Skip to main content

LNG suppliers cutting budgets amid low oil prices

LNG Industry,

According to Moody’s, LNG suppliers are curtailing capital budgets amid low oil prices and an imminent glut of new LNG supply from Australia and the US.

In a new report, ‘Lower Oil Prices Cause Suppliers of Liquefied Natural Gas to Nix Projects’, Moody’s Investors Service says low LNG prices will result in the cancellation of the majority of the nearly 30 liquefaction projects currently proposed in the US, as well as 22 in Canada.

"The drop in international oil prices relative to US natural gas prices has wiped out the price advantage US LNG projects, reversing the wide differentials of the past four years that led Asian buyers to demand more Henry Hub-linked contracts for their LNG portfolios," explained Moody's Senior VP, Mihoko Manabe.

Excess liquefaction capacity

However, projects already under construction will continue as planned, which will lead to excess liquefaction capacity over the rest of this decade. Through 2017, Australia will see new capacity come online from US$180 billion in investments, which will result in a 25% increase in global liquefaction capacity. Likewise, the US is poised to become a net LNG exporter after the Sabine Pass project goes into service in Q415.

Moody's expects Cheniere Energy's Corpus Christi project will be the likeliest project to move forward this year, since it is among few projects in advanced development that have secured sufficient commercial or financial backing to begin construction.

Project cancellations

Lower oil prices will result in the deferral or cancellation of most other projects. While some companies like Exxon Mobil can afford to be patient and wait several years until markets are more favourable, most other LNG sponsors have far less financial resources, and some may be more eager to capitalise on the billions of dollars of upfront investments they have made already.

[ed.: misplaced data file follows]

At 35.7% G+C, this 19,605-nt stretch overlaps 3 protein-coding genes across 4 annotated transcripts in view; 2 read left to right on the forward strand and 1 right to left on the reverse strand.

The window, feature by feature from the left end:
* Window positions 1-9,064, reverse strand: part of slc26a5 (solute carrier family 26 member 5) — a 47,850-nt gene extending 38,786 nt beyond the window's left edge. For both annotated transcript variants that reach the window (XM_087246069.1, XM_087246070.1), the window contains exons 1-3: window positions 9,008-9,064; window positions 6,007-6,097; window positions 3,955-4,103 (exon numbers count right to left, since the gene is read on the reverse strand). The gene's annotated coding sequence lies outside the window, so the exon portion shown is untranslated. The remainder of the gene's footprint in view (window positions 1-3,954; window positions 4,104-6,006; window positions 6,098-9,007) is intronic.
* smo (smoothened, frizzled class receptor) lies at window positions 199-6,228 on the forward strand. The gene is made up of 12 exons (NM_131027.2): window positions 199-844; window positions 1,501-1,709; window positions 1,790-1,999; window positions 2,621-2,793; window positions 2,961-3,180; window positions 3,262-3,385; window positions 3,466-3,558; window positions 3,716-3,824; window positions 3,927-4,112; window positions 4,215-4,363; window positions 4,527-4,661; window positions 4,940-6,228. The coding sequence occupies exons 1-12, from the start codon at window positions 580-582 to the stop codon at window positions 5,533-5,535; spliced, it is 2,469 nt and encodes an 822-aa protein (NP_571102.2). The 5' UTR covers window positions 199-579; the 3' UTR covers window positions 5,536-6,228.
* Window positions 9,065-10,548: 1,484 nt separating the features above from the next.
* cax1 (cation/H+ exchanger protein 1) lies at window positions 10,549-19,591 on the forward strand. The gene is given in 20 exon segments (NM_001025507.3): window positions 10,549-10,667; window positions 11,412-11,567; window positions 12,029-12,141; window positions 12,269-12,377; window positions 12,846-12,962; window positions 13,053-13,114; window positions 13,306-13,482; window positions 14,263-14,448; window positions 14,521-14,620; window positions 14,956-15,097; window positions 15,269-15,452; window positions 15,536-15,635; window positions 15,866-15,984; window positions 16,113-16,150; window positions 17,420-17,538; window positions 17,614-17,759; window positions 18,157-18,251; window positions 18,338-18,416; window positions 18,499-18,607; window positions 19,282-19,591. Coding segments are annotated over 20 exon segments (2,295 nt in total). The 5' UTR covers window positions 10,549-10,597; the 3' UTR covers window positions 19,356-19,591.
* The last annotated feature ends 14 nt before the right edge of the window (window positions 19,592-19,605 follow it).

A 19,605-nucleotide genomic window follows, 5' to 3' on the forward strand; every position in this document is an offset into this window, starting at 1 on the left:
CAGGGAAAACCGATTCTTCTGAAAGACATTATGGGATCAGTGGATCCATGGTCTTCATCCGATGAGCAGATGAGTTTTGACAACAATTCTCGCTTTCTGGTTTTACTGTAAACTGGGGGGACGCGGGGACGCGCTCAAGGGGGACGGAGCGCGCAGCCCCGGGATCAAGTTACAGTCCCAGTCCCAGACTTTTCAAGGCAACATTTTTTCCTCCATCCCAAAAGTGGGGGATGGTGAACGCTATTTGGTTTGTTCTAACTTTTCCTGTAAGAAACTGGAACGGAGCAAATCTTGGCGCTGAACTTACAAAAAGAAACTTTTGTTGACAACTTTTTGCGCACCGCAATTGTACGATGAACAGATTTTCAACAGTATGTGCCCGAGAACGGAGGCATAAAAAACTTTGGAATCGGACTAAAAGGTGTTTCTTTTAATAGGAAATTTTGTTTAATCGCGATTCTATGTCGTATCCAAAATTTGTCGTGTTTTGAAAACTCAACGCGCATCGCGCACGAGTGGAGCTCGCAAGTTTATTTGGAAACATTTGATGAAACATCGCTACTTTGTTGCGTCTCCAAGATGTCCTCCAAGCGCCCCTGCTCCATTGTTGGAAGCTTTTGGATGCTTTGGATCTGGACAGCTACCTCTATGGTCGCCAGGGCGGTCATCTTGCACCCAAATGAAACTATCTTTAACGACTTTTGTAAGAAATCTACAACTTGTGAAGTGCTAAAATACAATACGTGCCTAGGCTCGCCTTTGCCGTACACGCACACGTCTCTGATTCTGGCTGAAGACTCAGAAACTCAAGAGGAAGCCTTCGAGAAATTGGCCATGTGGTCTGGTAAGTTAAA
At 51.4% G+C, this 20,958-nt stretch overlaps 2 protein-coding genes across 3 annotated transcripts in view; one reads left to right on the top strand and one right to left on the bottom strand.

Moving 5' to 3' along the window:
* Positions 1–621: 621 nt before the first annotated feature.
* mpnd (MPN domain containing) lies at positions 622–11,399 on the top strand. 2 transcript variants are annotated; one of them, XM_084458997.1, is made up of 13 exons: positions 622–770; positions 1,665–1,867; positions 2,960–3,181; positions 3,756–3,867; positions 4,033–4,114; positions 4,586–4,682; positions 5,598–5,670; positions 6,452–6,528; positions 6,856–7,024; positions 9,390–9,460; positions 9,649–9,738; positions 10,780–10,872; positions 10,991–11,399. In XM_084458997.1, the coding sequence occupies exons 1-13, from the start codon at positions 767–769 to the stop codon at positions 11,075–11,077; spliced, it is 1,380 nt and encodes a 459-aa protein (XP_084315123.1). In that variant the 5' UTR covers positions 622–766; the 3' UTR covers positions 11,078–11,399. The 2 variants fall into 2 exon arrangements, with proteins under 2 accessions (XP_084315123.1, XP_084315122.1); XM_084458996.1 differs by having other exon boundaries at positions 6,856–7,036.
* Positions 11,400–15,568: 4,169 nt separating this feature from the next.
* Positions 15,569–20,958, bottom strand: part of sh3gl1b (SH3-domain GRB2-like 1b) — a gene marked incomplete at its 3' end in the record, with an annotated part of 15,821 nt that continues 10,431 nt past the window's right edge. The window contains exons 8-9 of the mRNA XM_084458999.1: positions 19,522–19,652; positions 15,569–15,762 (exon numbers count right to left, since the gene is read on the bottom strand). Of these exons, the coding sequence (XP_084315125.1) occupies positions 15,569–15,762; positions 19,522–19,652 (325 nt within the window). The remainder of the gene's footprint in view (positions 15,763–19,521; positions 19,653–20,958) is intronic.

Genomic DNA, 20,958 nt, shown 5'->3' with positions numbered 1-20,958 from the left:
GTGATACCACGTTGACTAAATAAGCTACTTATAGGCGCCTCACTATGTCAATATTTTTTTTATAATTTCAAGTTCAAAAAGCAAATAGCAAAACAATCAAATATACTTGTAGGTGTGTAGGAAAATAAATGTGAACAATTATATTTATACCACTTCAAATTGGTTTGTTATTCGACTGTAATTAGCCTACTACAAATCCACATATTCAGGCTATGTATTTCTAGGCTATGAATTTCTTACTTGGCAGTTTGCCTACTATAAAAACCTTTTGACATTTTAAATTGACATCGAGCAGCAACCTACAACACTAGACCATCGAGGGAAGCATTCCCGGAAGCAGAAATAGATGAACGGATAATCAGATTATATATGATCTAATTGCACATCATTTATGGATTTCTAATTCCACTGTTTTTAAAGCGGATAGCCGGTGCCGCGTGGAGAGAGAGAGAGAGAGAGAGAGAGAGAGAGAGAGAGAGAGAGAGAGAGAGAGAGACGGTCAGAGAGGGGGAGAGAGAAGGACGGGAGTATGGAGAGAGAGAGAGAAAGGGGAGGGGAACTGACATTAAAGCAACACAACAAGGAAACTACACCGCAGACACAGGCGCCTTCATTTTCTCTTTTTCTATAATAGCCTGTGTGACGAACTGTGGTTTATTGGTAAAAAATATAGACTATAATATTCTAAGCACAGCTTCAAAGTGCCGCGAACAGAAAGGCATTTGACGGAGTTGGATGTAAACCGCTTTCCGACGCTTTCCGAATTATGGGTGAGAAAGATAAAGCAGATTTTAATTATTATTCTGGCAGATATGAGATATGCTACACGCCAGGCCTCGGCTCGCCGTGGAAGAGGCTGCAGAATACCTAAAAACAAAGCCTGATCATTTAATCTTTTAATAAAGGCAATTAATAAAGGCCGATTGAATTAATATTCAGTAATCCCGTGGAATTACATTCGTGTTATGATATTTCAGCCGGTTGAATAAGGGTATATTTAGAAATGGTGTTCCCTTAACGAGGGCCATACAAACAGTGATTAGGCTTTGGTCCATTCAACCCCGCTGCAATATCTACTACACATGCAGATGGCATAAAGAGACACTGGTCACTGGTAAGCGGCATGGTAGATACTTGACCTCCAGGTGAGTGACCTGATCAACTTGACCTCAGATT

Greenfield projects on undeveloped property are much more expensive, involve more construction risk, and take longer to build than brownfield projects, which reuse existing LNG regasification sites. Greenfield projects are also frequently challenged by local opposition and occasionally by untested laws and regulations. Based on the public estimates of companies building new LNG liquefaction capacity, the median cost to build a US brownfield project is roughly US$800/t of capacity, compared with the more advanced Australian greenfield projects, now estimated at approximately US$3400/t.

Through the end of the decade, Moody's expects LNG demand will grow more slowly versus supply. China will be the biggest variable and most important driver of global LNG in that timeframe, while India will also see rapid growth. Other more mature LNG markets in Japan, South Korea and Europe, which represent the bulk of demand, will have flat growth.

Adapted from Moody's press release by Katie Woodward

Read the article online at:


Embed article link: (copy the HTML code below):